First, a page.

• identify current trends and examine factors that may impact on these trends
  • take actions which provide or enable personal economic empowerment in the future

7.3.4 Examine the political structure of Canada as a result of Confederation

  • chart the structure of the Canadian government after Confederation
  • compare and contrast the power given to the different levels of government by the BNA Act
  • explain the role of the individual in the democratic process in Canada

Health

Human Sexuality

  • 10. To be aware of the common sexually transmitted diseases and how they endanger health
  • 11. To understand how sexually transmitted diseases are contracted

 

Click on the headings below to see a description of all the core lessons for this grade

All Subjects

Critical Thinking and Evaluating Information

The Critical Thinking and Evaluating Information lessons on Kids Boost Immunity are aligned with multiple subjects within the Newfoundland and Labrador curriculum. These lessons provide examples of how misinformation can sway opinion, often by creating a sense of fear. A checklist evaluation method enables student to assess the trustworthiness of information sources. Other evaluation strategies include learning how to recognize personal bias and using a scientific approach to test ideas. For older grades there are lessons in designing experiments, creating a working hypotheses, exploring biases, and understanding correlation versus causation.


Science

STSE

  • 109-13 explain the importance of choosing words that are scientifically or technologically appropriate
  • 110-2 distinguish between ideas used in the past and theories used today to explain natural phenomena
  • 111-5 describe the science underlying particular technologies designed to explore natural phenomena, extend human capabilities, or solve practical problem
  • 112-10 provide examples of science- and technology-based careers in their province or territory
  • 113-8 make informed decisions about applications of science and technology, taking into account personal and social advantages and disadvantages

Skills

  • 208-1 rephrase questions in a testable form and clearly define practical problems
  • 208-6 design an experiment and identify major variables
  • 209-1 carry out procedures controlling the major variables
  • 210-7 identify and suggest explanations for discrepancies in data

Knowledge

  • 304-4 illustrate and explain that the cell is a living system that exhibits all the characteristics of life

Social Studies

Unit 1 - Introduction: History as a Lens to the Past
SCO 1.2 The student will be expected to demonstrate an understanding of how to find out about the past

  • 1.2.1 Distinguish between a primary source and a secondary source. (K)
  • 1.2.3 Formulate a key question that is supported by a given source. (A)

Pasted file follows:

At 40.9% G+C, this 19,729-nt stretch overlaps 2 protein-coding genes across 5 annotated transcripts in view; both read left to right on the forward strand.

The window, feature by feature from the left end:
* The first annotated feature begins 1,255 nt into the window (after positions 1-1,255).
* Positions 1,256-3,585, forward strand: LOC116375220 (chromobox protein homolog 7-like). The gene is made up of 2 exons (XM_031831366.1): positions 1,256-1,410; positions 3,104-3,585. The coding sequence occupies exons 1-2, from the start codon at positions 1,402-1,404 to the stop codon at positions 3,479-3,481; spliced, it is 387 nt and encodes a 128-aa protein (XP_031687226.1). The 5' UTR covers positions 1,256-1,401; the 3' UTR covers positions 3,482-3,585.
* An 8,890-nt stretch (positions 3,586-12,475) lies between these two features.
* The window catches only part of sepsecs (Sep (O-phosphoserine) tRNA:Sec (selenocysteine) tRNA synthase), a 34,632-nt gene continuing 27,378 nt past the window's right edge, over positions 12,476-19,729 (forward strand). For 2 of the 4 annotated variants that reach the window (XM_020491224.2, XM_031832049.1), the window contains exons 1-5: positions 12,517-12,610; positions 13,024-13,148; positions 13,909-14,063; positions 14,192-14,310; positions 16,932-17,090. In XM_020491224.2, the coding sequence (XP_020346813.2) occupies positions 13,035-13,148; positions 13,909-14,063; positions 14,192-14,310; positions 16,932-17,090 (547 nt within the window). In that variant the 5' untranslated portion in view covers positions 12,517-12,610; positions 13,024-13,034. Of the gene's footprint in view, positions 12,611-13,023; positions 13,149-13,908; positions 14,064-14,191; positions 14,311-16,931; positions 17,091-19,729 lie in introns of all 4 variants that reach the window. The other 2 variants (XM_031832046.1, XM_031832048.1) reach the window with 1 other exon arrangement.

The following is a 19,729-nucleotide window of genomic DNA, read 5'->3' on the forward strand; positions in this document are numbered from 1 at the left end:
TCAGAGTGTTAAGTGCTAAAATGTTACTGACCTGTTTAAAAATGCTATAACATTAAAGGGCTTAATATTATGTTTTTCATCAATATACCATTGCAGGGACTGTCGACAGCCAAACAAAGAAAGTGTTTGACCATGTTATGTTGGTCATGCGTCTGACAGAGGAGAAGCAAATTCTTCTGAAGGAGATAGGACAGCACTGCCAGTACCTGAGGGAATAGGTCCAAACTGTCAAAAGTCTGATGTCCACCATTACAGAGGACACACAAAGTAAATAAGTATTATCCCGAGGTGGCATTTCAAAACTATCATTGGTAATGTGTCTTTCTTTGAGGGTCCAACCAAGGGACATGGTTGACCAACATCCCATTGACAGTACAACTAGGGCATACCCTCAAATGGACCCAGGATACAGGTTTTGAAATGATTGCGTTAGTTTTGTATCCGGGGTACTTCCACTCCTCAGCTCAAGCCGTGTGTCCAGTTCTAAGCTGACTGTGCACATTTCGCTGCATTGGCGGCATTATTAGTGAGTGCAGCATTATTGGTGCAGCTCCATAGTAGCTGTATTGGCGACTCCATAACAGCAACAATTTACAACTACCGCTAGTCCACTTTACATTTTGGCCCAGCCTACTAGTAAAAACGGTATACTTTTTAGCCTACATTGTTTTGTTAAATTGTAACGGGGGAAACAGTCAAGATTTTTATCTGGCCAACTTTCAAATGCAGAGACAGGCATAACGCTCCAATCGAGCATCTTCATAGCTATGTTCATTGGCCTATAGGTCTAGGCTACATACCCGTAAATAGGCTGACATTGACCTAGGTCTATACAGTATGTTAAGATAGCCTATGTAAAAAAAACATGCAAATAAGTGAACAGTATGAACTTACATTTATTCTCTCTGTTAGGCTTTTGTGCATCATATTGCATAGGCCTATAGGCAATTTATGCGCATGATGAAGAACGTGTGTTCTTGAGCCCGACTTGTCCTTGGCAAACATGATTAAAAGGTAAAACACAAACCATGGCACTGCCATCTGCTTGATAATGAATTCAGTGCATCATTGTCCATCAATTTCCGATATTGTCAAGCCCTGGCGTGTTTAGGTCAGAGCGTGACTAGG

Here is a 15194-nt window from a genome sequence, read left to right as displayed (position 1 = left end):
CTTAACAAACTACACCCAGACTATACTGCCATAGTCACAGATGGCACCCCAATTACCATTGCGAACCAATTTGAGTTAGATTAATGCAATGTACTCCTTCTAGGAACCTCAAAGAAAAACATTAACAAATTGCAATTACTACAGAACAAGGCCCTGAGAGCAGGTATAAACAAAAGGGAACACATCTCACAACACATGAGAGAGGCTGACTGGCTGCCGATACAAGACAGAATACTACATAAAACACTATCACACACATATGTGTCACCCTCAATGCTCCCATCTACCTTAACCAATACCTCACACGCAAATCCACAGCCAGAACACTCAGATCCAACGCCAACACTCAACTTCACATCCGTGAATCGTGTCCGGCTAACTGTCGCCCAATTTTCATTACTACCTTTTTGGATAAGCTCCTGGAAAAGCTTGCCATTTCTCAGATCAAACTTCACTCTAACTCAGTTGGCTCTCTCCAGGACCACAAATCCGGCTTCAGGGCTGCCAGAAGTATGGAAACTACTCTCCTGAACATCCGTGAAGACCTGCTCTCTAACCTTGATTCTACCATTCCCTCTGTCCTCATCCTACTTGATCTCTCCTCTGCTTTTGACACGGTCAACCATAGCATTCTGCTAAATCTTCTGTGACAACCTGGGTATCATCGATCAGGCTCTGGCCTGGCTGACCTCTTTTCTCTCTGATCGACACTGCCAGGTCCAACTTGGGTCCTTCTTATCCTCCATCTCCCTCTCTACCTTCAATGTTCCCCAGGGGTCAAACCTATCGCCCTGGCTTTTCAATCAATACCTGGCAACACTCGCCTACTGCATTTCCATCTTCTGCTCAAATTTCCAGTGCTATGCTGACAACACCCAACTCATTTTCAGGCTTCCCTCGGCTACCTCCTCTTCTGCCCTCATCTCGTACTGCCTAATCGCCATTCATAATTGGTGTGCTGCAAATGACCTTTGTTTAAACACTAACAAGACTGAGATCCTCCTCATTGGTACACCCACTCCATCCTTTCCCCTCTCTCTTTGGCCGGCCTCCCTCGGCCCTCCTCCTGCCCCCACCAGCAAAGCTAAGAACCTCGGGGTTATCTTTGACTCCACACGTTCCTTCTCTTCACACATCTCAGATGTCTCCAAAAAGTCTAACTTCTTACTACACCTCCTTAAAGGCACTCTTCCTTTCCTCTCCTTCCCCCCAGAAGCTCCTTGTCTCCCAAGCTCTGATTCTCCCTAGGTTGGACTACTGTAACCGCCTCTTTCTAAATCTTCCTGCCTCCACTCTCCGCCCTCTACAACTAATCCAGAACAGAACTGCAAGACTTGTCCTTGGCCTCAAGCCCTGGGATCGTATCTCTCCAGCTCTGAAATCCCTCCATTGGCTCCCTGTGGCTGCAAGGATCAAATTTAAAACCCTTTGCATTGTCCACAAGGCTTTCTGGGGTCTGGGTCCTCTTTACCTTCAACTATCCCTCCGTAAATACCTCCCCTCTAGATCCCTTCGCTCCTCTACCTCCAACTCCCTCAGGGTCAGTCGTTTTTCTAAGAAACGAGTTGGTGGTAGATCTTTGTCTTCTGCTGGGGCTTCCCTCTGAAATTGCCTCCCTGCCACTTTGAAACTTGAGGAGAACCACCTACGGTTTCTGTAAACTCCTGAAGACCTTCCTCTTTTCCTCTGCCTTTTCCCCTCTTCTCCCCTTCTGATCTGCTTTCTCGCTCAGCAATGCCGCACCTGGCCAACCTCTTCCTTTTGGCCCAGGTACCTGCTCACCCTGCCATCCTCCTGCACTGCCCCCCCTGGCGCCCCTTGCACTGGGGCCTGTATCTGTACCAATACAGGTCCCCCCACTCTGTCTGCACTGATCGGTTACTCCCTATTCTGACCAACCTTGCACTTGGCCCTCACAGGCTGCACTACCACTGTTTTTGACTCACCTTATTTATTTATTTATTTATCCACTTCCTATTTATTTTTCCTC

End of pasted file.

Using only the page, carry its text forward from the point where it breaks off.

Skills Overview

  • 1. Frame questions or hypotheses that give clear focus to an inquiry.
  • 2. Solve problems creatively and critically.
  • 3. Recognize significant issues and perspectives in an area of inquiry.
  • 4. Identify sources of information relevant to the inquiry.
  • 5. Gather, record, evaluate, and synthesize information.
  • 6. Draw conclusions supported by the evidence.

Health

  • 12. To explore concerns with respect to sexually transmitted diseases

 

Click on the headings below to see a description of all the core lessons for this grade

All Subjects

Critical Thinking and Evaluating Information

The Critical Thinking and Evaluating Information lessons on Kids Boost Immunity are aligned with multiple subjects within the Newfoundland and Labrador curriculum. These lessons provide examples of how misinformation can sway opinion, often by creating a sense of fear. A checklist evaluation method enables student to assess the trustworthiness of information sources. Other evaluation strategies include learning how to recognize personal bias and using a scientific approach to test ideas. For older grades there are lessons in designing experiments, creating a working hypotheses, exploring biases, and understanding correlation versus causation.


Science

Unit 4: Reproduction

STSE

  • 113-10 Provide examples of problems that arise at home, in an industrial setting, or in the environment that cannot be solved using scientific and technological knowledge
    • Suggested Assessment Strategies - In small groups, brainstorm and discuss the positive and negative effects of mutations in the genetic code (i.e. curing/ treating diseases; organisms developing resistance to control agents (mosquitoes developing resistance to pesticides, bacteria developing resistance to antibiotics); diseases becoming more virulent due to mutation (flu pandemics)). (113-10)

Social Studies

Unit 4: Historical Influences on Identity II: Part of the Global Community (1945 - Present)